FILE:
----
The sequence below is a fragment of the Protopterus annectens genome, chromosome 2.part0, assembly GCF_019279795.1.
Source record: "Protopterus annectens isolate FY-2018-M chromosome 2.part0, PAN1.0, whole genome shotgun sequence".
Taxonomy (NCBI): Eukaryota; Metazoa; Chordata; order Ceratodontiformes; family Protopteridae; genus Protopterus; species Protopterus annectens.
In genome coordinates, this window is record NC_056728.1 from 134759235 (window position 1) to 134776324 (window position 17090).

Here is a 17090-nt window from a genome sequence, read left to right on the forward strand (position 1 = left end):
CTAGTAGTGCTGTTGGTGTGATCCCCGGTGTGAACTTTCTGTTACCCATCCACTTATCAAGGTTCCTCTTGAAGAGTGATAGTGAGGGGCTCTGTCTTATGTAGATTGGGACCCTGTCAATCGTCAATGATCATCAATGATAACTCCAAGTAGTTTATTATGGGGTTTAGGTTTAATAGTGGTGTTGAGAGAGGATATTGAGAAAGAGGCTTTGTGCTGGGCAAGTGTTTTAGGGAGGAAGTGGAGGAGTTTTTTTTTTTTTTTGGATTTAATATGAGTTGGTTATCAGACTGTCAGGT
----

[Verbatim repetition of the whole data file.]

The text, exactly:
The sequence below is a fragment of the Protopterus annectens genome, chromosome 2.part0, assembly GCF_019279795.1.
Source record: "Protopterus annectens isolate FY-2018-M chromosome 2.part0, PAN1.0, whole genome shotgun sequence".
Taxonomy (NCBI): Eukaryota; Metazoa; Chordata; order Ceratodontiformes; family Protopteridae; genus Protopterus; species Protopterus annectens.
In genome coordinates, this window is record NC_056728.1 from 134759235 (window position 1) to 134776324 (window position 17090).

Here is a 17090-nt window from a genome sequence, read left to right on the forward strand (position 1 = left end):
CTAGTAGTGCTGTTGGTGTGATCCCCGGTGTGAACTTTCTGTTACCCATCCACTTATCAAGGTTCCTCTTGAAGAGTGATAGTGAGGGGCTCTGTCTTATGTAGATTGGGACCCTGTCAATCGTCAATGATCATCAATGATAACTCCAAGTAGTTTATTATGGGGTTTAGGTTTAATAGTGGTGTTGAGAGAGGATATTGAGAAAGAGGCTTTGTGCTGGGCAAGTGTTTTAGGGAGGAAGTGGAGGAGTTTTTTTTTTTTTTTGGATTTAATATGAGTTGGTTATCAGACTGTCAGGT